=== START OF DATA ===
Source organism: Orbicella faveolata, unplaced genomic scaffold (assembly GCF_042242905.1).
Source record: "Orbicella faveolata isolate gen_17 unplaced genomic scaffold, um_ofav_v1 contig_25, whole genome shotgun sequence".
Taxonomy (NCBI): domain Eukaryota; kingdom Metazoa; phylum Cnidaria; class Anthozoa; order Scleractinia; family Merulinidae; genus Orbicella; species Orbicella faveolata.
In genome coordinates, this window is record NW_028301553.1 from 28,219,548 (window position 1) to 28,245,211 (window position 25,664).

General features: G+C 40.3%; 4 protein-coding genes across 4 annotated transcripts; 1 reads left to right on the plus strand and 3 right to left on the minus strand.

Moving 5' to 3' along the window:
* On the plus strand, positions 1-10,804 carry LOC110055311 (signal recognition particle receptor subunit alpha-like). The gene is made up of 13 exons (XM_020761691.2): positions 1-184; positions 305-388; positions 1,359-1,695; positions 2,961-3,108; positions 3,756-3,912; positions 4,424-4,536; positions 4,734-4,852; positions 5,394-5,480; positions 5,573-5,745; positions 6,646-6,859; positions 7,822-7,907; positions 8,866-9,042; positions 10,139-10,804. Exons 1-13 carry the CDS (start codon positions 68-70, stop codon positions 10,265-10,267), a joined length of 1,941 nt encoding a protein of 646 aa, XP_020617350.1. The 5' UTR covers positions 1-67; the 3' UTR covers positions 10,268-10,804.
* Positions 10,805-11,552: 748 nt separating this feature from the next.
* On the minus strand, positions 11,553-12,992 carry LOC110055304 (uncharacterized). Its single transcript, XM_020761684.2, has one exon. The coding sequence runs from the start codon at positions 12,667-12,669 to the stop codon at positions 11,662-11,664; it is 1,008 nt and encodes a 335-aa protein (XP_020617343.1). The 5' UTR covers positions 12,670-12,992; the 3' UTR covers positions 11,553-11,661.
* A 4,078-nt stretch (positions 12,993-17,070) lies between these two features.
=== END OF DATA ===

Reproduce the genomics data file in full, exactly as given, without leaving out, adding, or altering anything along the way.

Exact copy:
Source organism: Orbicella faveolata, unplaced genomic scaffold (assembly GCF_042242905.1).
Source record: "Orbicella faveolata isolate gen_17 unplaced genomic scaffold, um_ofav_v1 contig_25, whole genome shotgun sequence".
Taxonomy (NCBI): domain Eukaryota; kingdom Metazoa; phylum Cnidaria; class Anthozoa; order Scleractinia; family Merulinidae; genus Orbicella; species Orbicella faveolata.
In genome coordinates, this window is record NW_028301553.1 from 28,219,548 (window position 1) to 28,245,211 (window position 25,664).

General features: G+C 40.3%; 4 protein-coding genes across 4 annotated transcripts; 1 reads left to right on the plus strand and 3 right to left on the minus strand.

Moving 5' to 3' along the window:
* On the plus strand, positions 1-10,804 carry LOC110055311 (signal recognition particle receptor subunit alpha-like). The gene is made up of 13 exons (XM_020761691.2): positions 1-184; positions 305-388; positions 1,359-1,695; positions 2,961-3,108; positions 3,756-3,912; positions 4,424-4,536; positions 4,734-4,852; positions 5,394-5,480; positions 5,573-5,745; positions 6,646-6,859; positions 7,822-7,907; positions 8,866-9,042; positions 10,139-10,804. Exons 1-13 carry the CDS (start codon positions 68-70, stop codon positions 10,265-10,267), a joined length of 1,941 nt encoding a protein of 646 aa, XP_020617350.1. The 5' UTR covers positions 1-67; the 3' UTR covers positions 10,268-10,804.
* Positions 10,805-11,552: 748 nt separating this feature from the next.
* On the minus strand, positions 11,553-12,992 carry LOC110055304 (uncharacterized). Its single transcript, XM_020761684.2, has one exon. The coding sequence runs from the start codon at positions 12,667-12,669 to the stop codon at positions 11,662-11,664; it is 1,008 nt and encodes a 335-aa protein (XP_020617343.1). The 5' UTR covers positions 12,670-12,992; the 3' UTR covers positions 11,553-11,661.
* A 4,078-nt stretch (positions 12,993-17,070) lies between these two features.